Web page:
Remembering John - Adoor Gopalakrishnan
It's been a long while since our beloved John Abraham left all of us. Any attempts to confine his exceptional genius, who left us in unusual circumstance in adjectives or clichés are bound to fail. John never had friends or foes in the extremes. If anyone claims otherwise, it would have to be treated with suspicion. If someone describes him as a prophet who belonged to an extraordinarily lofty plane, I would tend to agree.
Though older, he was three years junior to me at Pune Film Institute which he joined after resigning his job in L.I.C at Kumbhakonam, Tamil Nadu. Typically, first year students would be ignored as novices by their seniors in any educational institution. However, probably for his captivating personality, John attracted our attention and affection. There would always be a bunch of mates around the articulate John. Drama, Painting, Music, literature - be it anything, he had an uncommon grasp and enthusiasm. Sporting a playful smile he was a natural hitting punch line in any debate.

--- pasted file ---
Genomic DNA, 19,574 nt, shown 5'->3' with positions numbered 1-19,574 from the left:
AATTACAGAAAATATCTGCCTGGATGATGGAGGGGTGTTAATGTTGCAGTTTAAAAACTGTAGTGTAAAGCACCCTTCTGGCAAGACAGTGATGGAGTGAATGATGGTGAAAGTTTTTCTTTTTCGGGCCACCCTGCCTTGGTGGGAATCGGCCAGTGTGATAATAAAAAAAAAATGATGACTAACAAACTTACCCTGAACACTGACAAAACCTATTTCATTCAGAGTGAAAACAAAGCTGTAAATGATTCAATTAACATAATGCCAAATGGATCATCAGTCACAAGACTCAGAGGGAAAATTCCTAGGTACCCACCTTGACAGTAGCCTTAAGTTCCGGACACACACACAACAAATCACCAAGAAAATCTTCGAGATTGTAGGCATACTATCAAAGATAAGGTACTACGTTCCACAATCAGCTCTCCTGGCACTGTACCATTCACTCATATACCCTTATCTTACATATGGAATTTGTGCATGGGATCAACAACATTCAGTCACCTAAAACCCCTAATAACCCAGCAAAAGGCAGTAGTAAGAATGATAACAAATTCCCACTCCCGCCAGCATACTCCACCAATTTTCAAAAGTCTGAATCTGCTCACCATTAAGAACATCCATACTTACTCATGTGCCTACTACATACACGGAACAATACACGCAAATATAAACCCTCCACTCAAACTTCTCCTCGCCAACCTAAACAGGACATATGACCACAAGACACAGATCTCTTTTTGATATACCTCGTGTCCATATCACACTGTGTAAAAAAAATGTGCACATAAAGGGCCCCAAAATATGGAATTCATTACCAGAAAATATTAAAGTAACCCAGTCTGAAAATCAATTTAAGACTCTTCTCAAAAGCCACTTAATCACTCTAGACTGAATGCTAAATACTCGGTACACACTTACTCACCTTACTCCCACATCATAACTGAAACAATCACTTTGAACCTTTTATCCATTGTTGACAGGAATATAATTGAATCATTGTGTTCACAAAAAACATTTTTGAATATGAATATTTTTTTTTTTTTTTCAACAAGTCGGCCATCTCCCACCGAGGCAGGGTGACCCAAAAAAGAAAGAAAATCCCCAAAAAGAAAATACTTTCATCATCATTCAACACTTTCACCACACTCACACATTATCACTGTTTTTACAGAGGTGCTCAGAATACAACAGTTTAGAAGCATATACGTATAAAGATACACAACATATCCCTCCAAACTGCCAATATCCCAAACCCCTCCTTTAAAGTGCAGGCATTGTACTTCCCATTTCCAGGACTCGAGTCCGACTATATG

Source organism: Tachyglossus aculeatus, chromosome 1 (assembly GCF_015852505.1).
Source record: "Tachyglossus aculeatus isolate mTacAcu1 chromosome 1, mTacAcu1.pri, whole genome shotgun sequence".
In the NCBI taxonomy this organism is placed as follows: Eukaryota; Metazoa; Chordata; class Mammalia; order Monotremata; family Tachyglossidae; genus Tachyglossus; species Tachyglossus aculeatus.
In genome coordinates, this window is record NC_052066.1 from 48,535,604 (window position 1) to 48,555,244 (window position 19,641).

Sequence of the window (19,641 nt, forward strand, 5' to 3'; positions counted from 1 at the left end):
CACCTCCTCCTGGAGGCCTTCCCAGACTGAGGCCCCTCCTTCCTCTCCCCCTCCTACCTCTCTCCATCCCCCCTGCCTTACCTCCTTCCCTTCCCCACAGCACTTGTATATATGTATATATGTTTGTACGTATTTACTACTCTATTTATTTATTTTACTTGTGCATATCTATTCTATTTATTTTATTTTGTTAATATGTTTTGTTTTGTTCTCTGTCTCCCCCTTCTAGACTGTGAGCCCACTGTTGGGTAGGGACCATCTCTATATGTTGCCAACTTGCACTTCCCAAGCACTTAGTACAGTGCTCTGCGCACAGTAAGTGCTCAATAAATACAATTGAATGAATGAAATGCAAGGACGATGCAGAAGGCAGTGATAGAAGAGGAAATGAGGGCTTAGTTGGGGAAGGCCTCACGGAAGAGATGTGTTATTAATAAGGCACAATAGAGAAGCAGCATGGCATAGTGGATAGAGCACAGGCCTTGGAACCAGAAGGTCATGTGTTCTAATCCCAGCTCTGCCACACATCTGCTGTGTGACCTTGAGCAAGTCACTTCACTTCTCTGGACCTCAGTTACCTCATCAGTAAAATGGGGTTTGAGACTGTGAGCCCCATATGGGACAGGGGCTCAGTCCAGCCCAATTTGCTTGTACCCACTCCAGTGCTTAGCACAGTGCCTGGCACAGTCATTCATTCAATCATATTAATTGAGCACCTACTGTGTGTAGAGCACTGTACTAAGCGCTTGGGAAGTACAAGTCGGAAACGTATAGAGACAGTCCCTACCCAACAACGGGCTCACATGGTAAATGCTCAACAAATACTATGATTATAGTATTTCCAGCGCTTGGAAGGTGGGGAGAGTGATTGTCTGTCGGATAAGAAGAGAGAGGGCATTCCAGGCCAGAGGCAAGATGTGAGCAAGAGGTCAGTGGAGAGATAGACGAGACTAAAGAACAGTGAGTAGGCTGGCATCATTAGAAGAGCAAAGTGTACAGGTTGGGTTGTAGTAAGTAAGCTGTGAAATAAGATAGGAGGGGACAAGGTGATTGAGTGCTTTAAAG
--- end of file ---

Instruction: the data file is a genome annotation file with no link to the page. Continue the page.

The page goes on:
This was a period when all the students at the Institute were struck by the magical spell of Ritwik Ghatak, who was the vice-principal and Professor of Direction. I remember John's arrival at the institute with some fascination for the period. Naturally they got along quite well. I've heard people say Ghatak expected John to have the brightest future of all his students.